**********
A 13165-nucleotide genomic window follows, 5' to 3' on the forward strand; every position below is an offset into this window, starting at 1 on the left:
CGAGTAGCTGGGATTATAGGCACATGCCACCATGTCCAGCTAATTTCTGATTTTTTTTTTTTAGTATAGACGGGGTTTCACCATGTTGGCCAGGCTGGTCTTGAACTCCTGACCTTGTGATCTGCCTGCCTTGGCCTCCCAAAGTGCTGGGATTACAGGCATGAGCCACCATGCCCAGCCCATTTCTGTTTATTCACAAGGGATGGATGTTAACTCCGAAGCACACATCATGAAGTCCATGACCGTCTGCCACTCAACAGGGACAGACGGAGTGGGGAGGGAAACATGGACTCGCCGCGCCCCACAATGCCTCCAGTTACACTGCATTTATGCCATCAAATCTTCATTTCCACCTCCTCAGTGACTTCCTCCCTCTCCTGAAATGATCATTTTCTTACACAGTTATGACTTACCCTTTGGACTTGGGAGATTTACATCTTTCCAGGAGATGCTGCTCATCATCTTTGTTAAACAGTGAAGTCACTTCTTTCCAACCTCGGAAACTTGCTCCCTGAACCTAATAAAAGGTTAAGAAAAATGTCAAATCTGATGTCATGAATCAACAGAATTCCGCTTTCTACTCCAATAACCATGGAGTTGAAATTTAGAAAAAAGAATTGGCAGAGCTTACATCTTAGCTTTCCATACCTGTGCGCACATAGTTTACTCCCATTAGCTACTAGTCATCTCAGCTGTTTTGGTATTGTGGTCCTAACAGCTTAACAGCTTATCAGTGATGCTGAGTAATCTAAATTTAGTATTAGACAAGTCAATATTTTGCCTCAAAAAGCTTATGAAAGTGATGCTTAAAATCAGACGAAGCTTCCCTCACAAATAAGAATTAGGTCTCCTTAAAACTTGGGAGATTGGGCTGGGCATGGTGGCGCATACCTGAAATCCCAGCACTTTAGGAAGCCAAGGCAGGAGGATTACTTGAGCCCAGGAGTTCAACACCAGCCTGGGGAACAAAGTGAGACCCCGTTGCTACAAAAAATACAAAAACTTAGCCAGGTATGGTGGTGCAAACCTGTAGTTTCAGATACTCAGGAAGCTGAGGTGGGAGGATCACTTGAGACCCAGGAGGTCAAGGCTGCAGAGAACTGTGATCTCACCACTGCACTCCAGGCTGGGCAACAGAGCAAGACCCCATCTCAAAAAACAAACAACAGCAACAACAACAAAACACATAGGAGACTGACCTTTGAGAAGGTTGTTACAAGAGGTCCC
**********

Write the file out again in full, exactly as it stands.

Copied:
A 13165-nucleotide genomic window follows, 5' to 3' on the forward strand; every position below is an offset into this window, starting at 1 on the left:
CGAGTAGCTGGGATTATAGGCACATGCCACCATGTCCAGCTAATTTCTGATTTTTTTTTTTTAGTATAGACGGGGTTTCACCATGTTGGCCAGGCTGGTCTTGAACTCCTGACCTTGTGATCTGCCTGCCTTGGCCTCCCAAAGTGCTGGGATTACAGGCATGAGCCACCATGCCCAGCCCATTTCTGTTTATTCACAAGGGATGGATGTTAACTCCGAAGCACACATCATGAAGTCCATGACCGTCTGCCACTCAACAGGGACAGACGGAGTGGGGAGGGAAACATGGACTCGCCGCGCCCCACAATGCCTCCAGTTACACTGCATTTATGCCATCAAATCTTCATTTCCACCTCCTCAGTGACTTCCTCCCTCTCCTGAAATGATCATTTTCTTACACAGTTATGACTTACCCTTTGGACTTGGGAGATTTACATCTTTCCAGGAGATGCTGCTCATCATCTTTGTTAAACAGTGAAGTCACTTCTTTCCAACCTCGGAAACTTGCTCCCTGAACCTAATAAAAGGTTAAGAAAAATGTCAAATCTGATGTCATGAATCAACAGAATTCCGCTTTCTACTCCAATAACCATGGAGTTGAAATTTAGAAAAAAGAATTGGCAGAGCTTACATCTTAGCTTTCCATACCTGTGCGCACATAGTTTACTCCCATTAGCTACTAGTCATCTCAGCTGTTTTGGTATTGTGGTCCTAACAGCTTAACAGCTTATCAGTGATGCTGAGTAATCTAAATTTAGTATTAGACAAGTCAATATTTTGCCTCAAAAAGCTTATGAAAGTGATGCTTAAAATCAGACGAAGCTTCCCTCACAAATAAGAATTAGGTCTCCTTAAAACTTGGGAGATTGGGCTGGGCATGGTGGCGCATACCTGAAATCCCAGCACTTTAGGAAGCCAAGGCAGGAGGATTACTTGAGCCCAGGAGTTCAACACCAGCCTGGGGAACAAAGTGAGACCCCGTTGCTACAAAAAATACAAAAACTTAGCCAGGTATGGTGGTGCAAACCTGTAGTTTCAGATACTCAGGAAGCTGAGGTGGGAGGATCACTTGAGACCCAGGAGGTCAAGGCTGCAGAGAACTGTGATCTCACCACTGCACTCCAGGCTGGGCAACAGAGCAAGACCCCATCTCAAAAAACAAACAACAGCAACAACAACAAAACACATAGGAGACTGACCTTTGAGAAGGTTGTTACAAGAGGTCCC